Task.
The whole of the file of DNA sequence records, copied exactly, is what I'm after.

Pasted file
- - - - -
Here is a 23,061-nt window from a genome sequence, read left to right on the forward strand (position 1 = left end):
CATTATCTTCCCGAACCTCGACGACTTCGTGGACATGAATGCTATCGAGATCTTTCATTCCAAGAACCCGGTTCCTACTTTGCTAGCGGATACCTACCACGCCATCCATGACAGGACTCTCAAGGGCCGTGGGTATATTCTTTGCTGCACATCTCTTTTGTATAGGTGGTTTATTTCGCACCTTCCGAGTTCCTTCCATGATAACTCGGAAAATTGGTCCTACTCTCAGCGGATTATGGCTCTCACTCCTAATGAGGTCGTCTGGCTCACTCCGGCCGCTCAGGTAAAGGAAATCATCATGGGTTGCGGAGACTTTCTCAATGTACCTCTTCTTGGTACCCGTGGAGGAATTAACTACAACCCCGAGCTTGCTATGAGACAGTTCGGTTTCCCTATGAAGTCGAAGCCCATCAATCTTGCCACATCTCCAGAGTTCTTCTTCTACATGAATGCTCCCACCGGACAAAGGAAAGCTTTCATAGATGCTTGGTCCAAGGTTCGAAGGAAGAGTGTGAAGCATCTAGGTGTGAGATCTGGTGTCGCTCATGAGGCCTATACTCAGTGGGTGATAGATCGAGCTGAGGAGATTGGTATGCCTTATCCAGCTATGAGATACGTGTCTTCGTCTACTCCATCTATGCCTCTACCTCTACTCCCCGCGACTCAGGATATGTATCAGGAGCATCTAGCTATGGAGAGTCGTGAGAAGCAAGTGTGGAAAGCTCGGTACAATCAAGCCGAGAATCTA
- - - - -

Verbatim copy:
Here is a 23,061-nt window from a genome sequence, read left to right on the forward strand (position 1 = left end):
CATTATCTTCCCGAACCTCGACGACTTCGTGGACATGAATGCTATCGAGATCTTTCATTCCAAGAACCCGGTTCCTACTTTGCTAGCGGATACCTACCACGCCATCCATGACAGGACTCTCAAGGGCCGTGGGTATATTCTTTGCTGCACATCTCTTTTGTATAGGTGGTTTATTTCGCACCTTCCGAGTTCCTTCCATGATAACTCGGAAAATTGGTCCTACTCTCAGCGGATTATGGCTCTCACTCCTAATGAGGTCGTCTGGCTCACTCCGGCCGCTCAGGTAAAGGAAATCATCATGGGTTGCGGAGACTTTCTCAATGTACCTCTTCTTGGTACCCGTGGAGGAATTAACTACAACCCCGAGCTTGCTATGAGACAGTTCGGTTTCCCTATGAAGTCGAAGCCCATCAATCTTGCCACATCTCCAGAGTTCTTCTTCTACATGAATGCTCCCACCGGACAAAGGAAAGCTTTCATAGATGCTTGGTCCAAGGTTCGAAGGAAGAGTGTGAAGCATCTAGGTGTGAGATCTGGTGTCGCTCATGAGGCCTATACTCAGTGGGTGATAGATCGAGCTGAGGAGATTGGTATGCCTTATCCAGCTATGAGATACGTGTCTTCGTCTACTCCATCTATGCCTCTACCTCTACTCCCCGCGACTCAGGATATGTATCAGGAGCATCTAGCTATGGAGAGTCGTGAGAAGCAAGTGTGGAAAGCTCGGTACAATCAAGCCGAGAATCTA